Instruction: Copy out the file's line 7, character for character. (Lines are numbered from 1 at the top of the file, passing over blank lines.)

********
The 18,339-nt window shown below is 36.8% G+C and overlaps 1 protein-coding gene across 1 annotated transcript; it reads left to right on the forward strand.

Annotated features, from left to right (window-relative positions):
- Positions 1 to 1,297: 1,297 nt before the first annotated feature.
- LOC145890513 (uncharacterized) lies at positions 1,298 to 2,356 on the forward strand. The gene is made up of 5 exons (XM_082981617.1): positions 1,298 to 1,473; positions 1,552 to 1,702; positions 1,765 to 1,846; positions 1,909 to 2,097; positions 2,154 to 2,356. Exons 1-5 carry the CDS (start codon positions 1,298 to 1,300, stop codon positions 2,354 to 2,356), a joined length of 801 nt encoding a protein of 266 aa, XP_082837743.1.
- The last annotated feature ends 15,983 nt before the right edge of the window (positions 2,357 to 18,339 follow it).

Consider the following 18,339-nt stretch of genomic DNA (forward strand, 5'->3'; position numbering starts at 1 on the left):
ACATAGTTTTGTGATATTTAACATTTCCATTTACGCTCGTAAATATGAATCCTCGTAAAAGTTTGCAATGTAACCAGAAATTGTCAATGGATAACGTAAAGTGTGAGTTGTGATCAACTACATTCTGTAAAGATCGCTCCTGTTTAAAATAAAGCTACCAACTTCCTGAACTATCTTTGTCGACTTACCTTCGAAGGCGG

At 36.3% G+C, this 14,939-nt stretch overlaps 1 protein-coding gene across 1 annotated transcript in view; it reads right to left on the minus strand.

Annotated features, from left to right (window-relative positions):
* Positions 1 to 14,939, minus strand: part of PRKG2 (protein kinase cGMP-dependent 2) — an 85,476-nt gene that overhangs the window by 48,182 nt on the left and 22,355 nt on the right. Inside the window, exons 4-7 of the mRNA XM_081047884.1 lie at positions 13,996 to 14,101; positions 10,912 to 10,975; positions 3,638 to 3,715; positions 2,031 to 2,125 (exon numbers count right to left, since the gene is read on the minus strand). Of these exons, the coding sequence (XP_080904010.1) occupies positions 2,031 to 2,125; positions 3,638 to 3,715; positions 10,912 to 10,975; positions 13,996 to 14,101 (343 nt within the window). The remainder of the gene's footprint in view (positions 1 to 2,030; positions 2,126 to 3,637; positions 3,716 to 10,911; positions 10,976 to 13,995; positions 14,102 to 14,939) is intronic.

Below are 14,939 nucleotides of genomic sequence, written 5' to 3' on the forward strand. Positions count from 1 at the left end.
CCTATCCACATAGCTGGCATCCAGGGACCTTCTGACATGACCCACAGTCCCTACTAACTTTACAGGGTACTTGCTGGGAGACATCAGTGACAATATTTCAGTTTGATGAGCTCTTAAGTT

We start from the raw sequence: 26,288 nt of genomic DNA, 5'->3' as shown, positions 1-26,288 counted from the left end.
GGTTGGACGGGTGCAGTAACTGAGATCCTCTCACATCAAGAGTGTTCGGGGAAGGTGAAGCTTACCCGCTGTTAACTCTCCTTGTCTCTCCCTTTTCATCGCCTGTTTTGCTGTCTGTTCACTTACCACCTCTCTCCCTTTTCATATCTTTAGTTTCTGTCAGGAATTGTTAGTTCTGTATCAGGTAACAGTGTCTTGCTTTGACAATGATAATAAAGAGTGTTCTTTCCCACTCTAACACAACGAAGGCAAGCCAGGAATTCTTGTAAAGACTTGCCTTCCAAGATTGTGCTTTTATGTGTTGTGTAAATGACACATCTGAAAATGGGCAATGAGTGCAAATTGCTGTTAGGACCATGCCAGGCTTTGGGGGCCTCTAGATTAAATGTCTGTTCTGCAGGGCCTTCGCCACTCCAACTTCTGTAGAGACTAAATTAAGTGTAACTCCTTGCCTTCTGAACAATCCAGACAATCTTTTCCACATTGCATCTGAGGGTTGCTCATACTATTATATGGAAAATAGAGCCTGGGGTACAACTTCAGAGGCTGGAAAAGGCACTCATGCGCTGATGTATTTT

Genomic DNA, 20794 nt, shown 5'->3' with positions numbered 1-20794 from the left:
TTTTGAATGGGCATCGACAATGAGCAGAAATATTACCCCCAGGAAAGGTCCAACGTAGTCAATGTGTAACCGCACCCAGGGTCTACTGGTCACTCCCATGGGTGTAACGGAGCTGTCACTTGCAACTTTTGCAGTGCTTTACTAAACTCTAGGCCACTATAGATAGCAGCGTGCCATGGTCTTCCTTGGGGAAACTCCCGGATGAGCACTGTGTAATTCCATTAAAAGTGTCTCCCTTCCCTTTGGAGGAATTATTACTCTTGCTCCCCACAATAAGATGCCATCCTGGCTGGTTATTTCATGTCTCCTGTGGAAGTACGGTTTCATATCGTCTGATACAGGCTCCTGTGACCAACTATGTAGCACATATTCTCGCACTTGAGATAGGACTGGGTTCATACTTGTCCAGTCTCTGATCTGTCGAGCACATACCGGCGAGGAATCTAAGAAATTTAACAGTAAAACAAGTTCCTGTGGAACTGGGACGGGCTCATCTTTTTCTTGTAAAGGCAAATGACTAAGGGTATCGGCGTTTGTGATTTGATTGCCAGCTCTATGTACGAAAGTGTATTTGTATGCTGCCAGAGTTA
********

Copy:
ACATAGTTTTGTGATATTTAACATTTCCATTTACGCTCGTAAATATGAATCCTCGTAAAAGTTTGCAATGTAACCAGAAATTGTCAATGGATAACGTAAAGTGTGAGTTGTGATCAACTACATTCTGTAAAGATCGCTCCTGTTTAAAATAAAGCTACCAACTTCCTGAACTATCTTTGTCGACTTACCTTCGAAGGCGG